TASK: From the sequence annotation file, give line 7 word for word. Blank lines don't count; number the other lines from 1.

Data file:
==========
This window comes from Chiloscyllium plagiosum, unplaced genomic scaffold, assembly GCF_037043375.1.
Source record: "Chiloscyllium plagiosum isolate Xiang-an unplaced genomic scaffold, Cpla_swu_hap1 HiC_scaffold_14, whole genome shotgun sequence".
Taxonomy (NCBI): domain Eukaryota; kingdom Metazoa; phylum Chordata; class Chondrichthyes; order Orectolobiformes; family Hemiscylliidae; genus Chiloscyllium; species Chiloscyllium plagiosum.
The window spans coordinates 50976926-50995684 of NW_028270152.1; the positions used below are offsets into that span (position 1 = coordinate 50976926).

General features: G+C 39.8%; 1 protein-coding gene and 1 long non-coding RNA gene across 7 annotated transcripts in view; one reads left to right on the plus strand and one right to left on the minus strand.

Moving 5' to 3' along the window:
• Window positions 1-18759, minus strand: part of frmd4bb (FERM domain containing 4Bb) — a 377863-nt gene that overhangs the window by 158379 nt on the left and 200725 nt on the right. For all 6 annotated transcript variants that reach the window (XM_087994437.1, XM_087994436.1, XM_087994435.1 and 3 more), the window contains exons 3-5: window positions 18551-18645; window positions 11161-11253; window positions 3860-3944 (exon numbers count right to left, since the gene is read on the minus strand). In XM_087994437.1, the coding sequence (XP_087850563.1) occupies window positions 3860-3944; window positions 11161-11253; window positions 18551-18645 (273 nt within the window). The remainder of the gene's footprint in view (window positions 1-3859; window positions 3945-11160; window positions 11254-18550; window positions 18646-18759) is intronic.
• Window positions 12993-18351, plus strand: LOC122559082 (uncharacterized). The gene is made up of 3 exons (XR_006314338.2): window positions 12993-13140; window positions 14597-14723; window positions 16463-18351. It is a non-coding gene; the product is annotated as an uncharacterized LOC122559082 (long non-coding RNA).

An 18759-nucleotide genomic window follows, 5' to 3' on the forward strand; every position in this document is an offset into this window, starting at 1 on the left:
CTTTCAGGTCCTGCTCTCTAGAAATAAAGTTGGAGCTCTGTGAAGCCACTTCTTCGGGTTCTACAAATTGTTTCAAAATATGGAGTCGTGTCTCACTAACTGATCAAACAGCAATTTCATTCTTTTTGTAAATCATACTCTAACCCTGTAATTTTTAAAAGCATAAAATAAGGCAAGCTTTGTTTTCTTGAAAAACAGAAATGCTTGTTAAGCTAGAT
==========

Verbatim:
• Window positions 1-18759, minus strand: part of frmd4bb (FERM domain containing 4Bb) — a 377863-nt gene that overhangs the window by 158379 nt on the left and 200725 nt on the right. For all 6 annotated transcript variants that reach the window (XM_087994437.1, XM_087994436.1, XM_087994435.1 and 3 more), the window contains exons 3-5: window positions 18551-18645; window positions 11161-11253; window positions 3860-3944 (exon numbers count right to left, since the gene is read on the minus strand). In XM_087994437.1, the coding sequence (XP_087850563.1) occupies window positions 3860-3944; window positions 11161-11253; window positions 18551-18645 (273 nt within the window). The remainder of the gene's footprint in view (window positions 1-3859; window positions 3945-11160; window positions 11254-18550; window positions 18646-18759) is intronic.